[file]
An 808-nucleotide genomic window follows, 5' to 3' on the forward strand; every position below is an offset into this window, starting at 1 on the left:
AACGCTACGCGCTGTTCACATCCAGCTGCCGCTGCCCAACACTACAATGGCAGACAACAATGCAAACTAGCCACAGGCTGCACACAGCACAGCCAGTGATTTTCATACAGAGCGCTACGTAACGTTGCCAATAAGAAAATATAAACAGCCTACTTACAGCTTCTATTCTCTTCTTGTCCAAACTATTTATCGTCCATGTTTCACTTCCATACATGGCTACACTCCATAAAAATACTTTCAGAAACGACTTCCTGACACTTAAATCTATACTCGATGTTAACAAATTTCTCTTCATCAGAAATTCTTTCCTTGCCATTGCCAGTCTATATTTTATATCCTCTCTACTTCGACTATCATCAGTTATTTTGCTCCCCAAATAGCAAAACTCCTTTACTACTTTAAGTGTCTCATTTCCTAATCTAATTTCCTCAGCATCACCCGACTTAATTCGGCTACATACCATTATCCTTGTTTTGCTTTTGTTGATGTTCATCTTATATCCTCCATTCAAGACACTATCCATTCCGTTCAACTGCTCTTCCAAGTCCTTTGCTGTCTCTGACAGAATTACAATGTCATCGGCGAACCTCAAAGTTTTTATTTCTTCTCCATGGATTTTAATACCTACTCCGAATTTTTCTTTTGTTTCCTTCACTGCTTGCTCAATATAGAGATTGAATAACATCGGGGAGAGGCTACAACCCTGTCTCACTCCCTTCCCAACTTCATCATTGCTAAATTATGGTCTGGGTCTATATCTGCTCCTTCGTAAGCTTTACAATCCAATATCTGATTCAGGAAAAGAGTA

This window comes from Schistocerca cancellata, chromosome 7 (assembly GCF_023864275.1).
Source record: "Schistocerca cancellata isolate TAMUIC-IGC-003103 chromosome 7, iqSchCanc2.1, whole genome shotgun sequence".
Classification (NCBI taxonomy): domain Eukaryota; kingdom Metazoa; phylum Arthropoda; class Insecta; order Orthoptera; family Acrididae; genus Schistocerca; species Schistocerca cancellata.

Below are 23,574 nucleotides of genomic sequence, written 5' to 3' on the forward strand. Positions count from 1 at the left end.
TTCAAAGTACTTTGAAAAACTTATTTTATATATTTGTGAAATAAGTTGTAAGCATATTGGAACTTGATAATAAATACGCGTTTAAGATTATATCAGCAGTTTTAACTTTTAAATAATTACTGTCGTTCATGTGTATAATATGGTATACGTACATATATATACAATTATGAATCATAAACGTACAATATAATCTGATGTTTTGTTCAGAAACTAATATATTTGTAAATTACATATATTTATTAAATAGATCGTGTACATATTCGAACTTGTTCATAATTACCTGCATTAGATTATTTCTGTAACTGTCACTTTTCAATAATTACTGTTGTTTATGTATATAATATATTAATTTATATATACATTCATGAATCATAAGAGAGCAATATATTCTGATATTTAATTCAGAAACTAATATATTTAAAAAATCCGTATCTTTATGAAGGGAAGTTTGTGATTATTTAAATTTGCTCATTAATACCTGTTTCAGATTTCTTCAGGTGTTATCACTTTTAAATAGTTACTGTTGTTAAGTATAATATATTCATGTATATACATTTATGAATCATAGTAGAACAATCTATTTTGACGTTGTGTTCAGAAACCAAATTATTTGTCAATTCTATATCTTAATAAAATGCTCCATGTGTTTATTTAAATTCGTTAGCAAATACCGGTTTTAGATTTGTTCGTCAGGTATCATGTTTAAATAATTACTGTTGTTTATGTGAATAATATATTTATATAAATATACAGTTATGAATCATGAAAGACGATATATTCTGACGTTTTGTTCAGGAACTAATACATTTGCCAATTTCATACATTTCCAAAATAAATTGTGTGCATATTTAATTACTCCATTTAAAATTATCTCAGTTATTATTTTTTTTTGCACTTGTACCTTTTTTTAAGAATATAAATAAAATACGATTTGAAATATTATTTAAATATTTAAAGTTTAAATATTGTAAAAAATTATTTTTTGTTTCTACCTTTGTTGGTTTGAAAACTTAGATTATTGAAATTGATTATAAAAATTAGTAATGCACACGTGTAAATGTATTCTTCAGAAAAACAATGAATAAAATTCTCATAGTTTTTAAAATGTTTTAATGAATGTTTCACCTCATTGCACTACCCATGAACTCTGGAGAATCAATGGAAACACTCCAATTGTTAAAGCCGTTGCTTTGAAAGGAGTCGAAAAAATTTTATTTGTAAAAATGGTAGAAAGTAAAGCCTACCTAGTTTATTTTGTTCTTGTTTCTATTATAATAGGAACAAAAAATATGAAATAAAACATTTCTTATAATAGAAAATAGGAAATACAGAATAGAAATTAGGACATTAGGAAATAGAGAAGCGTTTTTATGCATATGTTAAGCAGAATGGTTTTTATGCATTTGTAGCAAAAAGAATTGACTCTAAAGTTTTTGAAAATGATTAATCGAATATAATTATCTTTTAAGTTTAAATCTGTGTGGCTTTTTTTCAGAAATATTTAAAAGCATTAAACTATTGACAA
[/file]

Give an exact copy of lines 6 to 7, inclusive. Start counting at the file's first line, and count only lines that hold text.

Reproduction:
Below are 23,574 nucleotides of genomic sequence, written 5' to 3' on the forward strand. Positions count from 1 at the left end.
TTCAAAGTACTTTGAAAAACTTATTTTATATATTTGTGAAATAAGTTGTAAGCATATTGGAACTTGATAATAAATACGCGTTTAAGATTATATCAGCAGTTTTAACTTTTAAATAATTACTGTCGTTCATGTGTATAATATGGTATACGTACATATATATACAATTATGAATCATAAACGTACAATATAATCTGATGTTTTGTTCAGAAACTAATATATTTGTAAATTACATATATTTATTAAATAGATCGTGTACATATTCGAACTTGTTCATAATTACCTGCATTAGATTATTTCTGTAACTGTCACTTTTCAATAATTACTGTTGTTTATGTATATAATATATTAATTTATATATACATTCATGAATCATAAGAGAGCAATATATTCTGATATTTAATTCAGAAACTAATATATTTAAAAAATCCGTATCTTTATGAAGGGAAGTTTGTGATTATTTAAATTTGCTCATTAATACCTGTTTCAGATTTCTTCAGGTGTTATCACTTTTAAATAGTTACTGTTGTTAAGTATAATATATTCATGTATATACATTTATGAATCATAGTAGAACAATCTATTTTGACGTTGTGTTCAGAAACCAAATTATTTGTCAATTCTATATCTTAATAAAATGCTCCATGTGTTTATTTAAATTCGTTAGCAAATACCGGTTTTAGATTTGTTCGTCAGGTATCATGTTTAAATAATTACTGTTGTTTATGTGAATAATATATTTATATAAATATACAGTTATGAATCATGAAAGACGATATATTCTGACGTTTTGTTCAGGAACTAATACATTTGCCAATTTCATACATTTCCAAAATAAATTGTGTGCATATTTAATTACTCCATTTAAAATTATCTCAGTTATTATTTTTTTTTGCACTTGTACCTTTTTTTAAGAATATAAATAAAATACGATTTGAAATATTATTTAAATATTTAAAGTTTAAATATTGTAAAAAATTATTTTTTGTTTCTACCTTTGTTGGTTTGAAAACTTAGATTATTGAAATTGATTATAAAAATTAGTAATGCACACGTGTAAATGTATTCTTCAGAAAAACAATGAATAAAATTCTCATAGTTTTTAAAATGTTTTAATGAATGTTTCACCTCATTGCACTACCCATGAACTCTGGAGAATCAATGGAAACACTCCAATTGTTAAAGCCGTTGCTTTGAAAGGAGTCGAAAAAATTTTATTTGTAAAAATGGTAGAAAGTAAAGCCTACCTAGTTTATTTTGTTCTTGTTTCTATTATAATAGGAACAAAAAATATGAAATAAAACATTTCTTATAATAGAAAATAGGAAATACAGAATAGAAATTAGGACATTAGGAAATAGAGAAGCGTTTTTATGCATATGTTAAGCAGAATGGTTTTTATGCATTTGTAGCAAAAAGAATTGACTCTAAAGTTTTTGAAAATGATTAATCGAATATAATTATCTTTTAAGTTTAAATCTGTGTGGCTTTTTTTCAGAAATATTTAAAAGCATTAAACTATTGACAA